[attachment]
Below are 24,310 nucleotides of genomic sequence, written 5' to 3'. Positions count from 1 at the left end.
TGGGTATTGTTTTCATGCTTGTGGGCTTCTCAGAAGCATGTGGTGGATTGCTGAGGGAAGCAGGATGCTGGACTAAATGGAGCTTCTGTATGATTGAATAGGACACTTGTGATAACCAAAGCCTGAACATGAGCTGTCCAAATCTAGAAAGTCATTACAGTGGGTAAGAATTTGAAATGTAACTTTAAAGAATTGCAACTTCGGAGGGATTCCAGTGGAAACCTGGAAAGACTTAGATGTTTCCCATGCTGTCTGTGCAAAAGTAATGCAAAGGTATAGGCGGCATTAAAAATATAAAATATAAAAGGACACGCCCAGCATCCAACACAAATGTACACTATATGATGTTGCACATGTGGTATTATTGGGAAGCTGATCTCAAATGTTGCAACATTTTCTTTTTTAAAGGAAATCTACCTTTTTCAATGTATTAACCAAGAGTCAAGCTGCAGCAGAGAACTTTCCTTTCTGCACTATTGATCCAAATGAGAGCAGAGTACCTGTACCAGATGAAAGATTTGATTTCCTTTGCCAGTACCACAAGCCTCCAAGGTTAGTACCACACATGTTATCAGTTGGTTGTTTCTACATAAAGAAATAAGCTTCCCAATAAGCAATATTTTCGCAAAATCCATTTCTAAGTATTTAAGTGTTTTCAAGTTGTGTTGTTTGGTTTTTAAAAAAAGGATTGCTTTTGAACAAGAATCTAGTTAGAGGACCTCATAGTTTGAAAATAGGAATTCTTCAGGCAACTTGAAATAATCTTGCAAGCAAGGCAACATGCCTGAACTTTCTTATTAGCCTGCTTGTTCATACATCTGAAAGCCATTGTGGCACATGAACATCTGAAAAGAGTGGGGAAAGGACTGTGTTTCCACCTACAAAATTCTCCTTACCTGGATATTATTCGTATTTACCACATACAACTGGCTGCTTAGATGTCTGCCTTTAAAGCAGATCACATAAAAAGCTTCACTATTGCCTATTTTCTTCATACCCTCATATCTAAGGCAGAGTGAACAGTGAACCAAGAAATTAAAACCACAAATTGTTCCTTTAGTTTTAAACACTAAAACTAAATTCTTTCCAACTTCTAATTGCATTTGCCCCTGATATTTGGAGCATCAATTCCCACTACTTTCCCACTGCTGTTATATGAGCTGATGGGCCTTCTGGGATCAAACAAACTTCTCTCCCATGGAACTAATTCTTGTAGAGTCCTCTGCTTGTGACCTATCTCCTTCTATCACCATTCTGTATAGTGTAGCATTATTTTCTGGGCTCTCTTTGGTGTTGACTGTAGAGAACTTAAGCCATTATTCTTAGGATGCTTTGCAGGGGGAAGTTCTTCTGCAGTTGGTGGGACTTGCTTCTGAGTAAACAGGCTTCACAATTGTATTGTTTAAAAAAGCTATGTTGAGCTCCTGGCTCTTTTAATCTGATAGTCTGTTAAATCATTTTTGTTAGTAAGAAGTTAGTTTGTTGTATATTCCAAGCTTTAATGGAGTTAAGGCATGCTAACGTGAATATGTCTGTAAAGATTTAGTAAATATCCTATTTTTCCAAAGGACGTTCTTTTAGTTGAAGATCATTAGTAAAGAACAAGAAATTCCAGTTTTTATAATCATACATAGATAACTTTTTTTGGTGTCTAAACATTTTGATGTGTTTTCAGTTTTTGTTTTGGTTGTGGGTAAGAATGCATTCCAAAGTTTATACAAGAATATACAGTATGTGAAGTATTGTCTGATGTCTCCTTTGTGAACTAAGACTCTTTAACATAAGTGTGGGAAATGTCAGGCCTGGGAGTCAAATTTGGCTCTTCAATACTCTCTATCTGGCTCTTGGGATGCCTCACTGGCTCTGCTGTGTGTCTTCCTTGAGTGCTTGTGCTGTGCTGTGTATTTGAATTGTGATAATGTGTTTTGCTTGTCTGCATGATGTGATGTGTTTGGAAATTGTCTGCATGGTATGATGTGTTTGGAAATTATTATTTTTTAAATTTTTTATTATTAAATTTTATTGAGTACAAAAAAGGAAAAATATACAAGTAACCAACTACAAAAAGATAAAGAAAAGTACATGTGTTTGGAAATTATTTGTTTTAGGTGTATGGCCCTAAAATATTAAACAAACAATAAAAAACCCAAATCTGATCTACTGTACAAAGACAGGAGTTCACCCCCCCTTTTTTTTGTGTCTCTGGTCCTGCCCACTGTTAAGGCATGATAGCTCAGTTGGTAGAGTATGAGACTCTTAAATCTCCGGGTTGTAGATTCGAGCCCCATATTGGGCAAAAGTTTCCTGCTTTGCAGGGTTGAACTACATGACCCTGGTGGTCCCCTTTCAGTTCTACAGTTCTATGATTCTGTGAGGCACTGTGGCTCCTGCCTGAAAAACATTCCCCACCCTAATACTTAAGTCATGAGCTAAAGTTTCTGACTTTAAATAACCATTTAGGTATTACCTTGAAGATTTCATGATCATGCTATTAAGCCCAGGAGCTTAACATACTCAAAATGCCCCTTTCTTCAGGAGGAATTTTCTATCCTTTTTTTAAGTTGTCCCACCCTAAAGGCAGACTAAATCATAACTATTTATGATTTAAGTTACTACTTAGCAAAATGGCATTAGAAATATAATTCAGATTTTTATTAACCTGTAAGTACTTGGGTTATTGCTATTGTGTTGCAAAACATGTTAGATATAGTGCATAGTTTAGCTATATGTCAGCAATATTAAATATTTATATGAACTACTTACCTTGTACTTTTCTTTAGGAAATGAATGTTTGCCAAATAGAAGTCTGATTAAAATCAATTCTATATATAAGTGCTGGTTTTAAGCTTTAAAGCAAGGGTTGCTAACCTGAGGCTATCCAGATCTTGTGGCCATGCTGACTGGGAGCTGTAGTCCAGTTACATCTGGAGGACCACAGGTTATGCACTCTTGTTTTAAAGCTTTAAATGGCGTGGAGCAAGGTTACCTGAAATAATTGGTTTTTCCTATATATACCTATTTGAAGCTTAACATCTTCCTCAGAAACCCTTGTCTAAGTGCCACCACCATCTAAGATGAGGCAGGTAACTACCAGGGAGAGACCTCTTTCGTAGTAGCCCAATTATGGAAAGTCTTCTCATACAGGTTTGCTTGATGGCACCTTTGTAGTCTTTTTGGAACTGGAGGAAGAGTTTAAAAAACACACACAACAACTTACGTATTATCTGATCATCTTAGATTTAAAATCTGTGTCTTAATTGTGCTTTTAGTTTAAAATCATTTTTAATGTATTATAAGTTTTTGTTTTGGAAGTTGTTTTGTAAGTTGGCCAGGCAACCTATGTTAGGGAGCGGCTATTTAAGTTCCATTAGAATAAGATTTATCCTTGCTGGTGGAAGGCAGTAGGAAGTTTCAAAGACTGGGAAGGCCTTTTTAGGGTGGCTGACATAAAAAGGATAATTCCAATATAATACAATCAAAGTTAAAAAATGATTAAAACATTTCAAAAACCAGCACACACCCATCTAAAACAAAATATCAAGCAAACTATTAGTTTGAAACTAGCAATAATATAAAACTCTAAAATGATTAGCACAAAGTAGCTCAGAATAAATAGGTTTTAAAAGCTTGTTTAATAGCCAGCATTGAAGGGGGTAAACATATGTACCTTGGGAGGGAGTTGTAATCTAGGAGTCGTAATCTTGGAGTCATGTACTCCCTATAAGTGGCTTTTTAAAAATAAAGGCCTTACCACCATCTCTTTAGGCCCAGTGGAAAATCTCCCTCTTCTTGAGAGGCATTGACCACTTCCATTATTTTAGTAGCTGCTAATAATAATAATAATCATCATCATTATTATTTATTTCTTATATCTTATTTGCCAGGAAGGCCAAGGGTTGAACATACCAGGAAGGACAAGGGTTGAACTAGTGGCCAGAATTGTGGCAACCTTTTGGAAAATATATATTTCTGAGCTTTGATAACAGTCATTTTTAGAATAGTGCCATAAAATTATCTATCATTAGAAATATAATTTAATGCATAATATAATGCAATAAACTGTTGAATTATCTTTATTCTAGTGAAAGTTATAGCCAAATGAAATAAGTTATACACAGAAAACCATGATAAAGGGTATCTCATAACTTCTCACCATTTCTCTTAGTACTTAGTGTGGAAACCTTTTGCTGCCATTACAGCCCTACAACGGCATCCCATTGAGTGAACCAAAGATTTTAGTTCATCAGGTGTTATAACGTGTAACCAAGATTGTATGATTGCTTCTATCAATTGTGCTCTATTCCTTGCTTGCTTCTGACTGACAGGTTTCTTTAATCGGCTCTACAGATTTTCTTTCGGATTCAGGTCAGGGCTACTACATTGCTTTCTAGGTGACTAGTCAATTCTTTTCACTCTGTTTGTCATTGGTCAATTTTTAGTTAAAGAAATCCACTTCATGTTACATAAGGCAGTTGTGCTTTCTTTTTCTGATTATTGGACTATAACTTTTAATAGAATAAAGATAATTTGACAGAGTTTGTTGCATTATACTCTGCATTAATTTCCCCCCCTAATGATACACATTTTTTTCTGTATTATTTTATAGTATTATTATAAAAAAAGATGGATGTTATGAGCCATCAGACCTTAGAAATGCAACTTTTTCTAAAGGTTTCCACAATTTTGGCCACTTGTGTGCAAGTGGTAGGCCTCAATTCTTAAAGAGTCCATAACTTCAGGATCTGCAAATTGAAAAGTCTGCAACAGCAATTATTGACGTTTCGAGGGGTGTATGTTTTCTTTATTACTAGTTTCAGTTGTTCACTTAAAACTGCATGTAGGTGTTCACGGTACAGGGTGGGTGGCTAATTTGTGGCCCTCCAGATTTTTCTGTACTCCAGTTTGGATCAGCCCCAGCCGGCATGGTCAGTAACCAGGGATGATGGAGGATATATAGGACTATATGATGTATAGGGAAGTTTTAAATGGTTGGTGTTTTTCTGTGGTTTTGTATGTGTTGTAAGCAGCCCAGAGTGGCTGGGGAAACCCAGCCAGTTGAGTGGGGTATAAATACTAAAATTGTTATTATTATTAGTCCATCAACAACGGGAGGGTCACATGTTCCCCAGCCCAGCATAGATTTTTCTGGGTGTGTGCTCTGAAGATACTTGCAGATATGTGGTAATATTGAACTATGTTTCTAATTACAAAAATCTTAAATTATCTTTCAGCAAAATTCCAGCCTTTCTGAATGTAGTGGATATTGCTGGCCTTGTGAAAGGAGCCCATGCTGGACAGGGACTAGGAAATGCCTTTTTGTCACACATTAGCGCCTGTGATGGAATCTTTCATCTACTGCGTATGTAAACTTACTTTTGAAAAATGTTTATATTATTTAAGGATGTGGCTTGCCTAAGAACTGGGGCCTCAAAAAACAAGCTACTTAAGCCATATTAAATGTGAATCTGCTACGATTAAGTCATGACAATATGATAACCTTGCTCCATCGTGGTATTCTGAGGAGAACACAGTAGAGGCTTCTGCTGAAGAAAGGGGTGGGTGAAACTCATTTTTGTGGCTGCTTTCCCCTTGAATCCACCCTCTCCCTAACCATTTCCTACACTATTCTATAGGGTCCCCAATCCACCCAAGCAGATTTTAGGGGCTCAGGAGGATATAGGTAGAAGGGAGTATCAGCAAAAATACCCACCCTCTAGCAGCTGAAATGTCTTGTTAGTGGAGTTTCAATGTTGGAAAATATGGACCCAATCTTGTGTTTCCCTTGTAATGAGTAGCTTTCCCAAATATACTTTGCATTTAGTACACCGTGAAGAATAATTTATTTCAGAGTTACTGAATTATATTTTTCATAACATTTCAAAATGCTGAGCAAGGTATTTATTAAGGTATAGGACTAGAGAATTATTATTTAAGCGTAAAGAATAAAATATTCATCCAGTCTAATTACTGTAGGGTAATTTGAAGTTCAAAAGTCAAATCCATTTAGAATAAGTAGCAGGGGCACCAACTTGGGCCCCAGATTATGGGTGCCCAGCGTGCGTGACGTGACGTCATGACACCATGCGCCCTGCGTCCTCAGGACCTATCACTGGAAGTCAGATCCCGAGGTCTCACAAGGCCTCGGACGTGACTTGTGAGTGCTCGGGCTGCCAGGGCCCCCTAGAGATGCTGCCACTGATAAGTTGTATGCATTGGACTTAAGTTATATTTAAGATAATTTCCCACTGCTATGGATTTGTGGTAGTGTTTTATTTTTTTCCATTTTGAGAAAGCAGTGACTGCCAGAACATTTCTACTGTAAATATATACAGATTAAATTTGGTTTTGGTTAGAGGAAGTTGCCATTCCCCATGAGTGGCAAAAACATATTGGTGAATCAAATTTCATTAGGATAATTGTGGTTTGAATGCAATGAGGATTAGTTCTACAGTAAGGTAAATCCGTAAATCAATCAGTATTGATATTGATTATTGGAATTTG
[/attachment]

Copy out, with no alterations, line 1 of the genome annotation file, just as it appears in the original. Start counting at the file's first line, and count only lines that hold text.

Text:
Below are 24,310 nucleotides of genomic sequence, written 5' to 3'. Positions count from 1 at the left end.